Wednesday, 16 March 2011

Lets have a look at what you could've won . . . .

In a disappointing and painful event this week my partner and I were knocked out of our University's internal mooting competition. In an epic quarter final battle we fought valiantly and won our case on point of law but were however defeated in the moot. To the victor goes the spoils, in this case the opportunity to pass to the semi-final of the competition, competing at the sheriff court in Glasgow. The defeated team takes with them the bitter sting of failure, oblivion, pain and ultimately death, OK I'm over egging the pudding a little but I really hate loosing!


For anyone not familiar with mooting, a moot is a mock courtroom competition where the competitors are given opposing sides of an appeal case to fight before a judge. As the law may be on the side of one of the teams the outcome of the case isn't the deciding factor in who wins the competition, what matters is which team fought the better case. This is judged based on the quality of research, professionalism, presentation, understanding of the law and ability to respond well to judicial questioning. In essence some of the the complex skill set required of the competent QC or Advocate.


The appeal of mooting to a law student is easy to understand, it gives us the opportunity to have a go at being Perry MasonDenny Crane or Ally McBeal, standing up and arguing a case. That's what it's all about right? Maybe, it's certainly what made me want to give it a try, but what I've found is that there's so much more to it than that. The benefits of taking part in the competition go far beyond having a go at fighting a case and adding something to the CV.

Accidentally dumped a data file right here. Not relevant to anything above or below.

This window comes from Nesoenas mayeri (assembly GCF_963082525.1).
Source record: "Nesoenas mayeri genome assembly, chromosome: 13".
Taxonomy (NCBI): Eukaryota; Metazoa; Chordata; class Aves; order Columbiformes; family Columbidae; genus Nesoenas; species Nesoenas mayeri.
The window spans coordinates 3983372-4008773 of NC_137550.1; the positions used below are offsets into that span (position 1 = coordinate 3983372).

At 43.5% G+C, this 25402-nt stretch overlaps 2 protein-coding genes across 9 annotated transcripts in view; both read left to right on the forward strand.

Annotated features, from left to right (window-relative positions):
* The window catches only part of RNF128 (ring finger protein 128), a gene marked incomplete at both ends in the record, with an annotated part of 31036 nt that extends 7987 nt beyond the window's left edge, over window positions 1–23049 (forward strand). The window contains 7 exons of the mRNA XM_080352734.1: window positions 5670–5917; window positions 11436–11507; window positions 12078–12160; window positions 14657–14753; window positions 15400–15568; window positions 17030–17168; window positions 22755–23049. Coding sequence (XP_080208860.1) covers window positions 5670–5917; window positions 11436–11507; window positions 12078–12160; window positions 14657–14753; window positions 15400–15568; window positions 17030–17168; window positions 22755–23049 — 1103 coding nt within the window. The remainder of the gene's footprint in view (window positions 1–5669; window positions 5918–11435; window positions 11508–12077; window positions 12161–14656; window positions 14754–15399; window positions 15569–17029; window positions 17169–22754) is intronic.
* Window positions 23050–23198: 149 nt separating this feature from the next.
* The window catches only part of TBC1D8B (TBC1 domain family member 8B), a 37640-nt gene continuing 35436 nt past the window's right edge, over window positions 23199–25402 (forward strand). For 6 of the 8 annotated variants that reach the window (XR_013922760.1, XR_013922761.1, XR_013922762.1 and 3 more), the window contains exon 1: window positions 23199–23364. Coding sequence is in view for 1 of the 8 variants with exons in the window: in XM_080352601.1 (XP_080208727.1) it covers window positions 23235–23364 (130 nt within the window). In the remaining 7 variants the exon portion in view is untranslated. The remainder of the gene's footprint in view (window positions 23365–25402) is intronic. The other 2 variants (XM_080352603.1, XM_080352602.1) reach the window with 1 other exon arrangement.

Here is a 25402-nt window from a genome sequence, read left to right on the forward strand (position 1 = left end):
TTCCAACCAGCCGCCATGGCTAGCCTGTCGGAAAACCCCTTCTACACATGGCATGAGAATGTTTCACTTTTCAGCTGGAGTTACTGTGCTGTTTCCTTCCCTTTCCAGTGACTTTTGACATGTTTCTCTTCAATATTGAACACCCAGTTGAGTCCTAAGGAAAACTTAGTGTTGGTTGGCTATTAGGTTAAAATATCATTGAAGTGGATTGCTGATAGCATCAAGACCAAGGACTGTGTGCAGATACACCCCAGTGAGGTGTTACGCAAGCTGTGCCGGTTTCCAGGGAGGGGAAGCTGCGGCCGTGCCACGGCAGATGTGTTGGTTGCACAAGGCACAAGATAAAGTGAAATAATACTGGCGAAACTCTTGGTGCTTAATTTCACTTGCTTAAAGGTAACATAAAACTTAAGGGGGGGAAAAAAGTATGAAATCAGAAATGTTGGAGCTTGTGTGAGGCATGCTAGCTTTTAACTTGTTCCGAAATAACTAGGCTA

My involvement has taught me about teamwork, and boosted my research skills. It's boosted my confidence in public speaking and court etiquette. For the first few moots I was very nervous, by the time I reached the quarter final however, I found my confidence had grown and I was much more relaxed in delivering my submissions and dealing with judicial scrutiny. By taking the competition seriously, I managed to reach the quarter final which meant lots of research. With the Quarter final place came a trip to the Supreme Court in London, where we were given the opportunity to sit in on two cases (watching senior advocates at work), and then meet and ask questions of Lord Hope. I've also met a great deal of highly motivated, intelligent hard working law students who I hope to count among my colleagues in the not too distant future.

While I was disappointed not to have made it to the semi final, the nature of the competition means that there can be only one winner, and 'my friends across the bar' certainly deserved to win on the day. Not only were they professional, articulate and knowledgeable, but I must concede that they had a little more flair than I as well as being more polished in their presentation. So while my partner and I could've won a semi-final place, based on the things I've learned and the people I've met, I genuinely feel like I'm a winner overall for having taken part, a strange feeling for someone as competitive as I.

Will I take part in the mooting competition next year?

In the words of my favourite Californian politician . . . . I'll be back!

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